It is often stated that the cultural aspects of wetlands can contribute to their conservation and boost local economies. There are few places in the Mediterranean where this is more evident than in the Neretva Delta in Croatia, where stunning landscapes and local gastronomy are so closely linked. Neretva Delta lies on the Adriatic coast, an hour drive from picturesque Dubrovnik. In this network of channels, the farmers reach the plantations of melons and tangerine orchards by boat.
In these channels, locals have been hunting for frogs and eels for centuries. These delicacies form the backbone of the local delta cuisine, which is increasingly appreciated by Croatian food lovers, who are rediscovering the local culinary traditions. The best places to taste these delicacies are the konobe (inns) in villages like Vid, Prud and Opuzen, a little further than the river port of Metković, the hub of the Neretva Delta.
There are enough dishes featuring frog legs and eels to fill many pages of restaurant menus. The white meat of the frogs’ hind legs is either fried in breadcrumbs, grilled with garlic, or wrapped in slivers of pršut, a delicious locally produced ham. Even more greatly appreciated, however, it is the spicy, tender meat of eel, especially when used as the main ingredient of brudet – a zesty red stew that’s often served with polenta.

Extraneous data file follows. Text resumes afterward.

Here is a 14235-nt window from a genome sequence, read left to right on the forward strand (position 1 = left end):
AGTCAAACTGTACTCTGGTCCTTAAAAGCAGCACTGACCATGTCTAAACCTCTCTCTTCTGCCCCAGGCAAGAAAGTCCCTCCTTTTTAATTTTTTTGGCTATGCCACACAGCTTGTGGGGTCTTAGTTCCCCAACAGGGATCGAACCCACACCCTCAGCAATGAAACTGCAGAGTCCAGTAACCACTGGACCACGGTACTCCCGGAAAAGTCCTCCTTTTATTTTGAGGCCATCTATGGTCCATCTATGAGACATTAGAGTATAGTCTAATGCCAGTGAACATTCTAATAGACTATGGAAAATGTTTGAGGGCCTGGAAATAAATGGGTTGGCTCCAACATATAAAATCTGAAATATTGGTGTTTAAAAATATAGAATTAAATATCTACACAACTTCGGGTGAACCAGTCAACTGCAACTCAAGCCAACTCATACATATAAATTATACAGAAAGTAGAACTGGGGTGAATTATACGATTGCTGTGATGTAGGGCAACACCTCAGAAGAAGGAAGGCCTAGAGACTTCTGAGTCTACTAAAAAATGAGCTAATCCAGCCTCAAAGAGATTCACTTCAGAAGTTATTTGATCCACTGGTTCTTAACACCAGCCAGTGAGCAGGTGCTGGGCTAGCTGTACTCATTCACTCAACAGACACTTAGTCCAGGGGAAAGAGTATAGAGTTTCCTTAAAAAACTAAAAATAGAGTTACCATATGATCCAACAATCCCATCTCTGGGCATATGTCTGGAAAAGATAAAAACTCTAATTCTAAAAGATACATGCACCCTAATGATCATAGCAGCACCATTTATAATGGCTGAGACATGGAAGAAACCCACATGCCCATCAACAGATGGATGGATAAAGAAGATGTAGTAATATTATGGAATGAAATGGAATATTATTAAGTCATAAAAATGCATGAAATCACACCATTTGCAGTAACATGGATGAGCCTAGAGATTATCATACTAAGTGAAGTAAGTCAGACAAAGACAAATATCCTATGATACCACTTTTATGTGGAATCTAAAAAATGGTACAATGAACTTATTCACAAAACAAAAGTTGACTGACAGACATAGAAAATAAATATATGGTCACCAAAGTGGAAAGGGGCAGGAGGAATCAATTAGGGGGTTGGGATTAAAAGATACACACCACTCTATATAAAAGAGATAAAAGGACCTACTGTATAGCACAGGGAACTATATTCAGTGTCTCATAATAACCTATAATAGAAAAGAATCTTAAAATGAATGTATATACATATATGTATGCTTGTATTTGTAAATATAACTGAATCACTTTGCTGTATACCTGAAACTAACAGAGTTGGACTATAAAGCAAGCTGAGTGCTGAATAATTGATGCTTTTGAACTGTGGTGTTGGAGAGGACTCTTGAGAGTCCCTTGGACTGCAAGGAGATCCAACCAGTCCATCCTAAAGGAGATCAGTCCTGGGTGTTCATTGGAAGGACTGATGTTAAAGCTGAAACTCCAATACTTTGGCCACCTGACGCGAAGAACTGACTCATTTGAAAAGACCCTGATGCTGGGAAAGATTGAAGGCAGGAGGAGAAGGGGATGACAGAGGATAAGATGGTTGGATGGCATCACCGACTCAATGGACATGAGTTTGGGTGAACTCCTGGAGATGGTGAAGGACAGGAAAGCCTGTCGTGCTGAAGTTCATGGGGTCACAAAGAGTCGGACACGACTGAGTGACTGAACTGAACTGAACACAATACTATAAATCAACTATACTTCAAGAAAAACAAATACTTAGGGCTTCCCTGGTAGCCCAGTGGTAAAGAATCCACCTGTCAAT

In certain restaurants along the river, boat trips are also organised, offering the opportunity to visitors to discover the biodiversity rich river delta and the local gastronomy at the same time. Local delicacies are served on board, while tourists enjoy the wetland environment from where the main ingredients of their lunch are harvested. Enthusiastic reviews from travellers posted on travel blogs testify to the authenticity of the experience and the food quality.
This example of local entrepreneurship is characteristic of a sustainable form of alternative tourism, which can increase awareness of the importance of healthy wetlands and at the same time support local economies.